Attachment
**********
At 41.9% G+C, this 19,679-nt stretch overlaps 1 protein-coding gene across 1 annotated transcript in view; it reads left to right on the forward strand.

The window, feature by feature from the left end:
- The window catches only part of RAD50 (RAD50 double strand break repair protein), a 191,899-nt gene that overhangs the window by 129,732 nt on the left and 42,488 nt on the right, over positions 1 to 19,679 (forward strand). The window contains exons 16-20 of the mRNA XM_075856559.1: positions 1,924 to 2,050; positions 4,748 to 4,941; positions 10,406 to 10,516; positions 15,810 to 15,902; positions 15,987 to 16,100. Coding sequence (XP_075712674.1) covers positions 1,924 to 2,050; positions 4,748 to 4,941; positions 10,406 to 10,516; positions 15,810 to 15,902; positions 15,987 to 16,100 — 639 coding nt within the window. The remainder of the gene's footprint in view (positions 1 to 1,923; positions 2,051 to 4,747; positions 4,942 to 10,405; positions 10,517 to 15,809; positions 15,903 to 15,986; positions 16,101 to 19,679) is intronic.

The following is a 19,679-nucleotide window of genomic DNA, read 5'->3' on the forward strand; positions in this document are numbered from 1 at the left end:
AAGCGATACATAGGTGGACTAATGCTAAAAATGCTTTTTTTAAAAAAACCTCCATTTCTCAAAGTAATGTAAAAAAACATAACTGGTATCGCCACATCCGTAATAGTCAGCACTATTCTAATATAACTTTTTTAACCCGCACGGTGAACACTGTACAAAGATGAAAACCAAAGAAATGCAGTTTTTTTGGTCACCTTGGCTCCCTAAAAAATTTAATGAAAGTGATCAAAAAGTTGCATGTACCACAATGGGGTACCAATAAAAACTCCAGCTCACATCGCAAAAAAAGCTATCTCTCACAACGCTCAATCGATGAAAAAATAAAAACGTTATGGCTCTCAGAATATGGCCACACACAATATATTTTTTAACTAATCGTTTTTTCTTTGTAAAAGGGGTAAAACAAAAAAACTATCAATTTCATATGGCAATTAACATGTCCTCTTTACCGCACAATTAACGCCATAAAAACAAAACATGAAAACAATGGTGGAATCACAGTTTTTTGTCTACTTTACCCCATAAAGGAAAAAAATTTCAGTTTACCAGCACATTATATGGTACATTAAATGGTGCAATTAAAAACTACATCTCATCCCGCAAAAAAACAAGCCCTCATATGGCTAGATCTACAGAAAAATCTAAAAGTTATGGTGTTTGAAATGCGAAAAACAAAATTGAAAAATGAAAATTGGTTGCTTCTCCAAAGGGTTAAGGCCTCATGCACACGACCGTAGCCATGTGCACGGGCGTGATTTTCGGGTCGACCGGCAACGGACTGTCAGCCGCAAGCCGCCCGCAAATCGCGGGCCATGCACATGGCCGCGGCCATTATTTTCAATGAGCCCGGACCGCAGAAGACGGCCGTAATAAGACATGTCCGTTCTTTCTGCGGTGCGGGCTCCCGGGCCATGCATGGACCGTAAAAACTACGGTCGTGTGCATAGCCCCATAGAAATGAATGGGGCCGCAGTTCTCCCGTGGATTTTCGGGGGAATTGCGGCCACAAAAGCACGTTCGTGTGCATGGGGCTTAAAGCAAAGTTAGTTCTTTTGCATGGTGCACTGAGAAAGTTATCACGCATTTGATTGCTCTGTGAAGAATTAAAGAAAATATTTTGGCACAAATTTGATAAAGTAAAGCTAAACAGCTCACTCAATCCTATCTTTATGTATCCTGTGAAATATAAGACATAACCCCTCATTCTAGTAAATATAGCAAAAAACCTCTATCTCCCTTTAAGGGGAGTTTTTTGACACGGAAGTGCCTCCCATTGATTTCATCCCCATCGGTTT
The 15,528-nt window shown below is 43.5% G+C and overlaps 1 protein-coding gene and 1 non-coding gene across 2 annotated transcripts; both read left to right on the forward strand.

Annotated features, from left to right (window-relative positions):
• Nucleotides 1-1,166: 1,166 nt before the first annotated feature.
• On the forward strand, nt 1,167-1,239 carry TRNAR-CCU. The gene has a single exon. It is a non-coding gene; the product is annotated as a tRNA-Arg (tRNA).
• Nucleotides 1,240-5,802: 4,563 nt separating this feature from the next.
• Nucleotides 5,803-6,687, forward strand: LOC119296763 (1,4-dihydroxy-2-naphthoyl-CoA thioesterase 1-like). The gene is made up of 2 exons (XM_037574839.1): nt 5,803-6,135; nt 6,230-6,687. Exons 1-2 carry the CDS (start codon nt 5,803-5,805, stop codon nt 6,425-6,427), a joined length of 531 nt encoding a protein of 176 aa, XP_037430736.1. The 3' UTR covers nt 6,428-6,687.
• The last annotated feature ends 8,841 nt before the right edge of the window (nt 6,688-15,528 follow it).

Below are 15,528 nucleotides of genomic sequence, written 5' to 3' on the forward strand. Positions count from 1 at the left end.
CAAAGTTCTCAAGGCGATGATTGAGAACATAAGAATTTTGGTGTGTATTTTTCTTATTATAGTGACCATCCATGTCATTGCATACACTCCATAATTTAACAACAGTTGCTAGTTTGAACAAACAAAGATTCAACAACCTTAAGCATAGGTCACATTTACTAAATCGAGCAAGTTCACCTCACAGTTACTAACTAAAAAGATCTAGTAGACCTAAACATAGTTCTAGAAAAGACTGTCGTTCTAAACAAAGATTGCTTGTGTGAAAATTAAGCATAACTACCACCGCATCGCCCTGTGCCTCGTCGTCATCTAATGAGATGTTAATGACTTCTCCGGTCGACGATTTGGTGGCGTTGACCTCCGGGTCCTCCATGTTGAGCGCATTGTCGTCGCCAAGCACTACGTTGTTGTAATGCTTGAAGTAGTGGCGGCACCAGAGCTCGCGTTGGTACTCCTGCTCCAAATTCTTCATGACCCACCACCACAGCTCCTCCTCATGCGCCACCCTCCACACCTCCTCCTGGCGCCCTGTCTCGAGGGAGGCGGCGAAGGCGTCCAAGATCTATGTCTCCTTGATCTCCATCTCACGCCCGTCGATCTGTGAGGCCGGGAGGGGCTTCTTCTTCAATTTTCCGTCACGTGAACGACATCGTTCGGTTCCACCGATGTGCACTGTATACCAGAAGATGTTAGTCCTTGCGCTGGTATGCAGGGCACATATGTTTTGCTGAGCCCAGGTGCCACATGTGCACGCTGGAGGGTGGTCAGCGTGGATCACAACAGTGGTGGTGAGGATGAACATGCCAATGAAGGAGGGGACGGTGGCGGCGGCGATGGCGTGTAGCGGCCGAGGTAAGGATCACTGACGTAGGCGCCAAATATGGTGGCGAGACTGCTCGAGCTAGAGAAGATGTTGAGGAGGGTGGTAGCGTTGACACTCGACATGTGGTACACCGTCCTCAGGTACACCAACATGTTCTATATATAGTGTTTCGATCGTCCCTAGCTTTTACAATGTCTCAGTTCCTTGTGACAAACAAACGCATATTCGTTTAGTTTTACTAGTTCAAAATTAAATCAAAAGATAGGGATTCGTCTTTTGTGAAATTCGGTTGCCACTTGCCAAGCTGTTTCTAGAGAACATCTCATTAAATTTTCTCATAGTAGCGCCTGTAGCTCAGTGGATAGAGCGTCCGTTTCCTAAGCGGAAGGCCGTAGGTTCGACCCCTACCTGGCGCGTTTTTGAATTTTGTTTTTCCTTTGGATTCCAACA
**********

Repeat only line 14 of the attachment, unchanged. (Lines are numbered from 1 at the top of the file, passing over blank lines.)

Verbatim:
CAAAGTTCTCAAGGCGATGATTGAGAACATAAGAATTTTGGTGTGTATTTTTCTTATTATAGTGACCATCCATGTCATTGCATACACTCCATAATTTAACAACAGTTGCTAGTTTGAACAAACAAAGATTCAACAACCTTAAGCATAGGTCACATTTACTAAATCGAGCAAGTTCACCTCACAGTTACTAACTAAAAAGATCTAGTAGACCTAAACATAGTTCTAGAAAAGACTGTCGTTCTAAACAAAGATTGCTTGTGTGAAAATTAAGCATAACTACCACCGCATCGCCCTGTGCCTCGTCGTCATCTAATGAGATGTTAATGACTTCTCCGGTCGACGATTTGGTGGCGTTGACCTCCGGGTCCTCCATGTTGAGCGCATTGTCGTCGCCAAGCACTACGTTGTTGTAATGCTTGAAGTAGTGGCGGCACCAGAGCTCGCGTTGGTACTCCTGCTCCAAATTCTTCATGACCCACCACCACAGCTCCTCCTCATGCGCCACCCTCCACACCTCCTCCTGGCGCCCTGTCTCGAGGGAGGCGGCGAAGGCGTCCAAGATCTATGTCTCCTTGATCTCCATCTCACGCCCGTCGATCTGTGAGGCCGGGAGGGGCTTCTTCTTCAATTTTCCGTCACGTGAACGACATCGTTCGGTTCCACCGATGTGCACTGTATACCAGAAGATGTTAGTCCTTGCGCTGGTATGCAGGGCACATATGTTTTGCTGAGCCCAGGTGCCACATGTGCACGCTGGAGGGTGGTCAGCGTGGATCACAACAGTGGTGGTGAGGATGAACATGCCAATGAAGGAGGGGACGGTGGCGGCGGCGATGGCGTGTAGCGGCCGAGGTAAGGATCACTGACGTAGGCGCCAAATATGGTGGCGAGACTGCTCGAGCTAGAGAAGATGTTGAGGAGGGTGGTAGCGTTGACACTCGACATGTGGTACACCGTCCTCAGGTACACCAACATGTTCTATATATAGTGTTTCGATCGTCCCTAGCTTTTACAATGTCTCAGTTCCTTGTGACAAACAAACGCATATTCGTTTAGTTTTACTAGTTCAAAATTAAATCAAAAGATAGGGATTCGTCTTTTGTGAAATTCGGTTGCCACTTGCCAAGCTGTTTCTAGAGAACATCTCATTAAATTTTCTCATAGTAGCGCCTGTAGCTCAGTGGATAGAGCGTCCGTTTCCTAAGCGGAAGGCCGTAGGTTCGACCCCTACCTGGCGCGTTTTTGAATTTTGTTTTTCCTTTGGATTCCAACA